Install the Pentaho BI Server

Now that we have Java installed we can get on with our main task of installing the Pentaho BI Server.

  1. Download the Pentaho BI Server from I’m using the current stable build for x64 Linux which is biserver-ce-4.5.0-stable.tar.gz.
  2. Open a terminal and enter the following commands:
sudo mkdir /opt/pentaho
cd ~/Downloads
gunzip biserver-ce-4.5.0-stable.tar.gz
tar xf biserver-ce-4.5.0-stable.tar
sudo mv biserver-ce /opt/pentaho/biserver-ce-4.5.0
sudo mv administration-console /opt/pentaho/administration-console-ce-4.5.0
cd /opt/pentaho
sudo ln -s biserver-ce-4.5.0 biserver-ce
sudo ln -s administration-console-ce-4.5.0 administration-console
sudo chown -R pentaho:pentaho /opt/pentaho

Start the Pentaho Server

Open a terminal, then enter the following commands:

The following command is only required if you downloaded a Windows .zip file by accident. If this is the case, then none of the .sh files will be executable.
sudo find /opt/pentaho/ -type f -name '*.sh' -exec chmod 744 '{}' \+

cd /opt/pentaho/biserver-ce
sudo -u pentaho ./

Login to the Pentaho User Console

  1. Open a web browser to http://localhost:8080.
  2. Click Evaluation Login and select a user type to login as.

Login to the Pentaho Administration Console

Open a terminal, then enter the following commands:

cd /opt/pentaho/administration-console
sudo -u pentaho ./
  1. Open a web browser to http://localhost:8099.
  2. Enter a User Name of admin.
  3. Enter a Password of password.
  4. Click Log In.

That’s it. The core Pentaho BI server is installed and ready for development. However, a good next step is to change the database that Pentaho uses and install the Pentaho Design Studio (PDS), but we’ll leave that for future posts.

Hadoop also port 8080, so you will either need to use a different port for the Pentaho User Console or change the Hadoop MapReduce ShuffleHandler port.

Important update to earlier post on MySQL Installation

I have updated an earlier post on how to install MySQL 5.5 on Ubuntu 10.04 LTS.

Importantly, the new instructions include how to add the MySQL 5.5 libs to the loader path. This is very important as it’s highly likely that you’ll build software that depends on these MySQL libraries.

The updated instructions can be viewed at: MySQL 5.5 on Ubuntu 10.04 LTS.

Change the default ssh port on Ubuntu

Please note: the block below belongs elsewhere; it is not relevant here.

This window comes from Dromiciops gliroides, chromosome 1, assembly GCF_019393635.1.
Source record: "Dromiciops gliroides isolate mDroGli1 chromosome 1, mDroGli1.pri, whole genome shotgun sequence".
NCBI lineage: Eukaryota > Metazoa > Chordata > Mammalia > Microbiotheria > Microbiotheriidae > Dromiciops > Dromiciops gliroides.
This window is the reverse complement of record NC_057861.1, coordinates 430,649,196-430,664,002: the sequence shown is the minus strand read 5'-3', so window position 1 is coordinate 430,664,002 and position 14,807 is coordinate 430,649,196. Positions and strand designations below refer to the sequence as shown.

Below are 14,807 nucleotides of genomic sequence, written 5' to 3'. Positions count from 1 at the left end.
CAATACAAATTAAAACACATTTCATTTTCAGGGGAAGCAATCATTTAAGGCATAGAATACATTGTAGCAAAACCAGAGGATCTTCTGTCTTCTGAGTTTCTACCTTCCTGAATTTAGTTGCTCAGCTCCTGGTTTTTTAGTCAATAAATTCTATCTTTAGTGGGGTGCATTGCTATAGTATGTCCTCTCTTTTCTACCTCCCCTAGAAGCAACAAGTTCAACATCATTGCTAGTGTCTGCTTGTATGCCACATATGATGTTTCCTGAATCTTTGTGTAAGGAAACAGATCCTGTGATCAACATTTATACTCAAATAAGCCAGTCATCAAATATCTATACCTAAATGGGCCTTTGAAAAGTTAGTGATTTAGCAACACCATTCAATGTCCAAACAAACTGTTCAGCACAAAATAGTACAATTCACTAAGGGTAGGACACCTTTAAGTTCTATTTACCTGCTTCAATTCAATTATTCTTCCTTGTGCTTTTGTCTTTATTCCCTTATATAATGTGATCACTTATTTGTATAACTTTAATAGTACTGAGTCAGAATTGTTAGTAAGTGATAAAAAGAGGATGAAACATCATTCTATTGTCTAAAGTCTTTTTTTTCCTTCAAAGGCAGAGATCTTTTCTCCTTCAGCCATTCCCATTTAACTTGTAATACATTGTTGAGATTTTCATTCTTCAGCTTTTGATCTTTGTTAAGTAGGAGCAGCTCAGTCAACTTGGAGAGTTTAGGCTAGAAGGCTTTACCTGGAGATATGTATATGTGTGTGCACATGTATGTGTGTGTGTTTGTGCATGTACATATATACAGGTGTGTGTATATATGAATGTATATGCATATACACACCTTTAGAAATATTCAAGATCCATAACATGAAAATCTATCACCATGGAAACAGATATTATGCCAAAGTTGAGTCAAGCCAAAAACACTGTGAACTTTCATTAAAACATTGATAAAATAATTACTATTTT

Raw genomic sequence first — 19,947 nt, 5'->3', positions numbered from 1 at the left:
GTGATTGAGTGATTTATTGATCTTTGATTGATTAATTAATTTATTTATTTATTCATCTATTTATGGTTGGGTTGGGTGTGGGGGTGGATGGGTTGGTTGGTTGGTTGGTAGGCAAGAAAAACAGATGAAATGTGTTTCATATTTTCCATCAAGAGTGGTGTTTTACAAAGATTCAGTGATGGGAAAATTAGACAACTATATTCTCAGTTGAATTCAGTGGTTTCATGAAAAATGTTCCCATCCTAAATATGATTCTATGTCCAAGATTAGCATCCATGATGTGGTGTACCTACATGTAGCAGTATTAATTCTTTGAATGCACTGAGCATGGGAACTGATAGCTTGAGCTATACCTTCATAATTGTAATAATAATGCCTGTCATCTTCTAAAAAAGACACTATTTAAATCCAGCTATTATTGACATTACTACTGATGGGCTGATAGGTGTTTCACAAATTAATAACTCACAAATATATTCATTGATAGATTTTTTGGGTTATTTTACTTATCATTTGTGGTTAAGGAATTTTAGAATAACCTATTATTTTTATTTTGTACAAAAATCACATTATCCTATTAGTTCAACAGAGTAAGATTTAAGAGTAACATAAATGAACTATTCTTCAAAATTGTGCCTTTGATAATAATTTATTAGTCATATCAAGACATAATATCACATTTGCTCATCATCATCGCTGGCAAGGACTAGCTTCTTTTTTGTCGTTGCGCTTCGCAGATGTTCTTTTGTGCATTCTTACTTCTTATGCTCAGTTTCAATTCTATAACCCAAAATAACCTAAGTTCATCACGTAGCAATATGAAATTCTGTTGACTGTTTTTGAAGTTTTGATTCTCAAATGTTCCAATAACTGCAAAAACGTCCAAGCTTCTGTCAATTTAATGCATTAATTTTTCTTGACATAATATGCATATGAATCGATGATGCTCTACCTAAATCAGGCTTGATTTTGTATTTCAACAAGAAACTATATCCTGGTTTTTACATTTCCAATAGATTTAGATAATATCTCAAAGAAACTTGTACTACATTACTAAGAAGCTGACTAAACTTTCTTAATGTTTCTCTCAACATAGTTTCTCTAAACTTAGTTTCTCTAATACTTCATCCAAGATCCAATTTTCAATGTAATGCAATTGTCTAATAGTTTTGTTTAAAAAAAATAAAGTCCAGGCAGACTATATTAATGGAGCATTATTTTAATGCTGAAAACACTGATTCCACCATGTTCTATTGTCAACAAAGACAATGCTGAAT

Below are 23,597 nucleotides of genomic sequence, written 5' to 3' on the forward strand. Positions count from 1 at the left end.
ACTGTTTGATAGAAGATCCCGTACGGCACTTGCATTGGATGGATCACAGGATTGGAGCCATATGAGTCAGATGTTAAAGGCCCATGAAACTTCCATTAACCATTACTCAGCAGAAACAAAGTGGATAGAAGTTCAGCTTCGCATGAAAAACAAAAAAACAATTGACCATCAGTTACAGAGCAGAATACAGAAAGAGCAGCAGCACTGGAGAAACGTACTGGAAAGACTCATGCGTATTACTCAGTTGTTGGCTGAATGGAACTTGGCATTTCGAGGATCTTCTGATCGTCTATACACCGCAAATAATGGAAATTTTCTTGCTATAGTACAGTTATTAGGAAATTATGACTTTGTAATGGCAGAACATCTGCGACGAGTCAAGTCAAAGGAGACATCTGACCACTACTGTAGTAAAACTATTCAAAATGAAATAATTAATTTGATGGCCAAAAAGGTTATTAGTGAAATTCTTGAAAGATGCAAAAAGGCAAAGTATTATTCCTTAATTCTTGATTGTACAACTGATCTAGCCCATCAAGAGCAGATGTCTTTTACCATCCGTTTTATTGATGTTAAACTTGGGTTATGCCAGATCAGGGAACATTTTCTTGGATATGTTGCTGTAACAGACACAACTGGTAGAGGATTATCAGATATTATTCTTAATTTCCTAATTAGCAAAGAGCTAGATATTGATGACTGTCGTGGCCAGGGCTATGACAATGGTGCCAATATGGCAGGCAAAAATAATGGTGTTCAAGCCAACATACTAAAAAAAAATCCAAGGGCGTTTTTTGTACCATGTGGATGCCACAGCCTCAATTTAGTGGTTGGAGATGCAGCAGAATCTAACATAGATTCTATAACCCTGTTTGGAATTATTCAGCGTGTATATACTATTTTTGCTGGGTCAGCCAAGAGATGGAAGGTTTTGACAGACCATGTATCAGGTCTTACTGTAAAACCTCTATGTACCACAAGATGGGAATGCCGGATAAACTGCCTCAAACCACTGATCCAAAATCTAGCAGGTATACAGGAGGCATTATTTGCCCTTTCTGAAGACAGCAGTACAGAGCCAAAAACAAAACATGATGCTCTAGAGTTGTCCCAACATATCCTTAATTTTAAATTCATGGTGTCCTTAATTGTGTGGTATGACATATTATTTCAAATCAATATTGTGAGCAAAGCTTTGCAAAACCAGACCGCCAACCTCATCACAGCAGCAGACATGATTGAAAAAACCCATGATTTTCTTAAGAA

Changing the default port of ssh is not a huge improvement in security, but I’ve found it to be a useful tool in keeping log files free from failed login attempts with username root on port 22 (and I hope you do spend the time to review your log files!). A large number of scripts run scans on the default ssh port of 22 looking for known vulnerabilities. Of course, you should keep ssh fully patched, however rapidly growing log files is a problem all its own.

One of the easiest ways to keep your log files from filling up with failed login attempts is to change the ssh port.

vi /etc/ssh/sshd_config

Update the port to a new value, such as:

Port 876

Once you’ve updated sshd, you may also which to update ssh for convenience:

vi /etc/ssh/ssh_config

Uncomment the line with Port, and set it to the same value that you set in the sshd_config file:

Port 876

Lastly, reload the sshd daemon:

/etc/init.d/ssh reload

Open a 2nd ssh session to the server to ensure everything is working.

I recommend you keep the original session open in case you get something wrong in your configuration.

Install Python 2.7.2 from source on Ubuntu 10.04 LTS

The first thing I did was to create a wwwuser that I plan to run pyramid under. As a result, I am intentionally installing Python 2.7.2 under only 1 user account, and am leaving the system wide python installation unchanged.

useradd wwwuser
passwd wwwuser
cd /home
mkdir wwwuser
chown wwwuser:wwwuser wwwuser

Copy all of the hidden files into the /home/wwwuser folder. I did this from my desktop files.

vi /etc/passwd
Update the shell to be:

su - wwwuser
ln -s .profile .bash_profile
mkdir bin
mv Python-2.7.2.tgz bin
cd bin
tar -xzf Python-2.7.2.tgz
cd Python-2.7.2
./configure --prefix /home/wwwuser/bin/Python-2.7.2
make install

vi ~/.profile
Update path to:

source ~/.profile

which python

python --version

The output of the python --versioncommand should now be Python 2.7.2.